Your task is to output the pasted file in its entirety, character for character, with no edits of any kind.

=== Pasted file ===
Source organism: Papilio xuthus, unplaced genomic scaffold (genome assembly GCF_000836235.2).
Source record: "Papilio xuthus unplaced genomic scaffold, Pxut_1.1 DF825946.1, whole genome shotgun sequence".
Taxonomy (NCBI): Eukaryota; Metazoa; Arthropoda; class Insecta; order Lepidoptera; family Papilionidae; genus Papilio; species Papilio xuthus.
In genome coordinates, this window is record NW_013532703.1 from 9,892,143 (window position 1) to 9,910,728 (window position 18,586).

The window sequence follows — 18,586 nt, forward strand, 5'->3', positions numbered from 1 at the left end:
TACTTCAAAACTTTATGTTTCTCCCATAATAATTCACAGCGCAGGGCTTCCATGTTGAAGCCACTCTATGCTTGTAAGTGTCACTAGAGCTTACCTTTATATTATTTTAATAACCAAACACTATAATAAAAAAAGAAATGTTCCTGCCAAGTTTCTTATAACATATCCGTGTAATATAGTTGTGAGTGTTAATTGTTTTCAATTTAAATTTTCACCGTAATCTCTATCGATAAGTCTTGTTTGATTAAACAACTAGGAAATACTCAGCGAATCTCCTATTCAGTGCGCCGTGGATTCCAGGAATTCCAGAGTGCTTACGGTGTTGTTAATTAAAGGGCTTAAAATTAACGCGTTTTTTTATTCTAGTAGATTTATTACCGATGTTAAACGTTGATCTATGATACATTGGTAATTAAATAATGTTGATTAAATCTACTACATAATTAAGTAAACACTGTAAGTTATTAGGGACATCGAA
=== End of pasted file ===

Source organism: Papilio xuthus, unplaced genomic scaffold (genome assembly GCF_000836235.2).
Source record: "Papilio xuthus unplaced genomic scaffold, Pxut_1.1 DF825946.1, whole genome shotgun sequence".
Taxonomy (NCBI): Eukaryota; Metazoa; Arthropoda; class Insecta; order Lepidoptera; family Papilionidae; genus Papilio; species Papilio xuthus.
In genome coordinates, this window is record NW_013532703.1 from 9,892,143 (window position 1) to 9,910,728 (window position 18,586).

The window sequence follows — 18,586 nt, forward strand, 5'->3', positions numbered from 1 at the left end:
TACTTCAAAACTTTATGTTTCTCCCATAATAATTCACAGCGCAGGGCTTCCATGTTGAAGCCACTCTATGCTTGTAAGTGTCACTAGAGCTTACCTTTATATTATTTTAATAACCAAACACTATAATAAAAAAAGAAATGTTCCTGCCAAGTTTCTTATAACATATCCGTGTAATATAGTTGTGAGTGTTAATTGTTTTCAATTTAAATTTTCACCGTAATCTCTATCGATAAGTCTTGTTTGATTAAACAACTAGGAAATACTCAGCGAATCTCCTATTCAGTGCGCCGTGGATTCCAGGAATTCCAGAGTGCTTACGGTGTTGTTAATTAAAGGGCTTAAAATTAACGCGTTTTTTTATTCTAGTAGATTTATTACCGATGTTAAACGTTGATCTATGATACATTGGTAATTAAATAATGTTGATTAAATCTACTACATAATTAAGTAAACACTGTAAGTTATTAGGGACATCGAA